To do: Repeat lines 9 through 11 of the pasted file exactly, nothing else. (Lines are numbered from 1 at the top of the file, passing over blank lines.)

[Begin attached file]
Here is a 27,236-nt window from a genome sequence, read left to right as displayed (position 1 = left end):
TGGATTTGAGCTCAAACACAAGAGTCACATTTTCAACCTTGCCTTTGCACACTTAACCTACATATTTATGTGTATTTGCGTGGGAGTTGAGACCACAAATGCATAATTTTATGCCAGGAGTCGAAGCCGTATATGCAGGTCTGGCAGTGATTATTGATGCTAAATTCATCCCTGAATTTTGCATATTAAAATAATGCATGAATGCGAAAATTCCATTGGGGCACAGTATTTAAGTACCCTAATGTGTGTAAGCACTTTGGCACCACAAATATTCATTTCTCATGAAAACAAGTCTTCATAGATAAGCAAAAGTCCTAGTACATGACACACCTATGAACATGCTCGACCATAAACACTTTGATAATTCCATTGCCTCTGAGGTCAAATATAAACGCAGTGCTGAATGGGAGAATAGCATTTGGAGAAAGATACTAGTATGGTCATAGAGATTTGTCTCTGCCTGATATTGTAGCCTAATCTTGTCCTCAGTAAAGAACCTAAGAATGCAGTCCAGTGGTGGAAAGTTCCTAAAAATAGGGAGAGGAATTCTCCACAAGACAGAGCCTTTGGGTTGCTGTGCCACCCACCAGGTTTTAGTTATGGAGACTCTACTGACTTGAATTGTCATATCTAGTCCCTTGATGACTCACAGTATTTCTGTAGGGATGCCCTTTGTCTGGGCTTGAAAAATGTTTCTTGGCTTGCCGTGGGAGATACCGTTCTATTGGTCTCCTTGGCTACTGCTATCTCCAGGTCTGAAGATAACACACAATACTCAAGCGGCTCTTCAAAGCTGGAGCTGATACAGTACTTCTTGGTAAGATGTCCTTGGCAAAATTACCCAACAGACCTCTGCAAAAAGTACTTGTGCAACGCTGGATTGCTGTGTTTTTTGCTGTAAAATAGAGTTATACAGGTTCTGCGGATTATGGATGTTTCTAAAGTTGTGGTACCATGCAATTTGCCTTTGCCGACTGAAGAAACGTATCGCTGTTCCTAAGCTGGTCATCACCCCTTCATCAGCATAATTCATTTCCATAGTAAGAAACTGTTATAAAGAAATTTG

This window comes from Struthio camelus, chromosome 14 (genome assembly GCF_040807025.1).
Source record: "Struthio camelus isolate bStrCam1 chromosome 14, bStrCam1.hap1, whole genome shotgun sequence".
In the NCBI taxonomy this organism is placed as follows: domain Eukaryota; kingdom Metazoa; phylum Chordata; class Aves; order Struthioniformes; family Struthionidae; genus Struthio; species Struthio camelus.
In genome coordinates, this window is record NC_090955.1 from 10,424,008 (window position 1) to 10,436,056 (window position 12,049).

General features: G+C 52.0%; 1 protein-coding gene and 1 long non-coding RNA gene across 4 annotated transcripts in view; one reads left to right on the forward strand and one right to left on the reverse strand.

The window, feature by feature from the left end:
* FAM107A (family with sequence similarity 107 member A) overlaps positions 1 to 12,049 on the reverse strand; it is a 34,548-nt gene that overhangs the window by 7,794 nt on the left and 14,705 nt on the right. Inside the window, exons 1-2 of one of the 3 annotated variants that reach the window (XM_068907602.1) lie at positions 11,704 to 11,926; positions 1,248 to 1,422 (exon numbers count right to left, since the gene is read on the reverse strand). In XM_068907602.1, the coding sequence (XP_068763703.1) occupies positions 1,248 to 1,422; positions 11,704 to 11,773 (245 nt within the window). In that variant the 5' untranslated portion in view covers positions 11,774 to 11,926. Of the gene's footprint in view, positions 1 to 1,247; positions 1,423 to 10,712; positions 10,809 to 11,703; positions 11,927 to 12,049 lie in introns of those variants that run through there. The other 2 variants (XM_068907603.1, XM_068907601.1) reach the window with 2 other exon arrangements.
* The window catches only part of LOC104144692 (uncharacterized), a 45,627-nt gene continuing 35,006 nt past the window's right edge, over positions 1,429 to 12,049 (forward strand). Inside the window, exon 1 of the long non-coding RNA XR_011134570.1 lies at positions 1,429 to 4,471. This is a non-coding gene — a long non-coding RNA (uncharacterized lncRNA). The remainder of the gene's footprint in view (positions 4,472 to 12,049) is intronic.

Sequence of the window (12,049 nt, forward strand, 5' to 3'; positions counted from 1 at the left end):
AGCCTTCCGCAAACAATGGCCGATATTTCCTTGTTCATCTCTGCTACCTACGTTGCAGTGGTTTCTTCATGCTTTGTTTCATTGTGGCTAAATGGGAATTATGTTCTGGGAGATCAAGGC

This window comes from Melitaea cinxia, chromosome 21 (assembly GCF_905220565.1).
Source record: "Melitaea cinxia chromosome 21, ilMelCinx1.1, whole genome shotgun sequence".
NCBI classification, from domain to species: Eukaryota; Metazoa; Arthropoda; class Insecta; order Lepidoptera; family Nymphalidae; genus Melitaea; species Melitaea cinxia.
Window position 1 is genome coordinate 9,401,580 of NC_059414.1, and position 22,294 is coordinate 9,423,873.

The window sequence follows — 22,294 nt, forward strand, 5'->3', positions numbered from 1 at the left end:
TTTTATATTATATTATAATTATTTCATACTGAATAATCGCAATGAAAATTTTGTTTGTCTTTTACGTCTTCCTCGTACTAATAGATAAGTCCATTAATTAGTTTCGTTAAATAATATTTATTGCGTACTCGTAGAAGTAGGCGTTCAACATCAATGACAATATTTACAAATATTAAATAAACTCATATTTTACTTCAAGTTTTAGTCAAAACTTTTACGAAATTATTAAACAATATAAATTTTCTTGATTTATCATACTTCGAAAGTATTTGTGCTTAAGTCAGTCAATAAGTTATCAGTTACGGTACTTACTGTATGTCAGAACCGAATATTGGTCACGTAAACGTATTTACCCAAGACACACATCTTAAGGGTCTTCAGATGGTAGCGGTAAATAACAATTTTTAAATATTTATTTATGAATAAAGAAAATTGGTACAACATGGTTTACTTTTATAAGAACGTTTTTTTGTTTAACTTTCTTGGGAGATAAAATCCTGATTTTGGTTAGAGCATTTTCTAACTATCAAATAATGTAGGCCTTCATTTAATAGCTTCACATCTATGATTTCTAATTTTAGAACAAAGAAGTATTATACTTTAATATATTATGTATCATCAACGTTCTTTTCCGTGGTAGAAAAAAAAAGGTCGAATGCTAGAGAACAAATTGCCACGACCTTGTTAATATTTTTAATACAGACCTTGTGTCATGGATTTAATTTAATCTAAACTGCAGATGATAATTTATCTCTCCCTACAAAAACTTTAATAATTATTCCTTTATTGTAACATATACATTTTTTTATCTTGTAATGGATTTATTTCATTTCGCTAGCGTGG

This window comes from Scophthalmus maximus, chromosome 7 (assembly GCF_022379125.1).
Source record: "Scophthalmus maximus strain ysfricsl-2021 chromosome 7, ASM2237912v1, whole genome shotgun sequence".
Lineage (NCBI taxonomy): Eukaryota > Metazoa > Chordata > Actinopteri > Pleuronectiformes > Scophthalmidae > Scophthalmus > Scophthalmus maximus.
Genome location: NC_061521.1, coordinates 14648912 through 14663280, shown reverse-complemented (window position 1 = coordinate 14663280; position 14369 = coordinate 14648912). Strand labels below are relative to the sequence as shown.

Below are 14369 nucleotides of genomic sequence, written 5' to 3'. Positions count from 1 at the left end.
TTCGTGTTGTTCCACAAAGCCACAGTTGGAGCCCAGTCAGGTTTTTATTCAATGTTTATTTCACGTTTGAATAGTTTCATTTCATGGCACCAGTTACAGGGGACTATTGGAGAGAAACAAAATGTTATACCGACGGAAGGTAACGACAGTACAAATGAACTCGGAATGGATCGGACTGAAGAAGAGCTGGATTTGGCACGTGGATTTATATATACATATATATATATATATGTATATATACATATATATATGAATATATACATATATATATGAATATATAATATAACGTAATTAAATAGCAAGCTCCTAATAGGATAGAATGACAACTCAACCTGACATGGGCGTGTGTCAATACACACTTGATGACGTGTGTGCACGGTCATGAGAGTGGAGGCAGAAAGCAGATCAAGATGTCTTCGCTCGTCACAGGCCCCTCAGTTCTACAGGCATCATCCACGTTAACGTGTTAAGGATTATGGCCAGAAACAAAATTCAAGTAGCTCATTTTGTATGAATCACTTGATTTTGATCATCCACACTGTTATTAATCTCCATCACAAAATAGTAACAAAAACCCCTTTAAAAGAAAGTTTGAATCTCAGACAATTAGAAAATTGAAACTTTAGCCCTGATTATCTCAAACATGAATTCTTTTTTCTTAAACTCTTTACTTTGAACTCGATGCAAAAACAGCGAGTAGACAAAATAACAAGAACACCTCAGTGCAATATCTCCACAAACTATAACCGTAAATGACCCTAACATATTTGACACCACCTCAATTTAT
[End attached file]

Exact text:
* FAM107A (family with sequence similarity 107 member A) overlaps positions 1 to 12,049 on the reverse strand; it is a 34,548-nt gene that overhangs the window by 7,794 nt on the left and 14,705 nt on the right. Inside the window, exons 1-2 of one of the 3 annotated variants that reach the window (XM_068907602.1) lie at positions 11,704 to 11,926; positions 1,248 to 1,422 (exon numbers count right to left, since the gene is read on the reverse strand). In XM_068907602.1, the coding sequence (XP_068763703.1) occupies positions 1,248 to 1,422; positions 11,704 to 11,773 (245 nt within the window). In that variant the 5' untranslated portion in view covers positions 11,774 to 11,926. Of the gene's footprint in view, positions 1 to 1,247; positions 1,423 to 10,712; positions 10,809 to 11,703; positions 11,927 to 12,049 lie in introns of those variants that run through there. The other 2 variants (XM_068907603.1, XM_068907601.1) reach the window with 2 other exon arrangements.
* The window catches only part of LOC104144692 (uncharacterized), a 45,627-nt gene continuing 35,006 nt past the window's right edge, over positions 1,429 to 12,049 (forward strand). Inside the window, exon 1 of the long non-coding RNA XR_011134570.1 lies at positions 1,429 to 4,471. This is a non-coding gene — a long non-coding RNA (uncharacterized lncRNA). The remainder of the gene's footprint in view (positions 4,472 to 12,049) is intronic.

Sequence of the window (12,049 nt, forward strand, 5' to 3'; positions counted from 1 at the left end):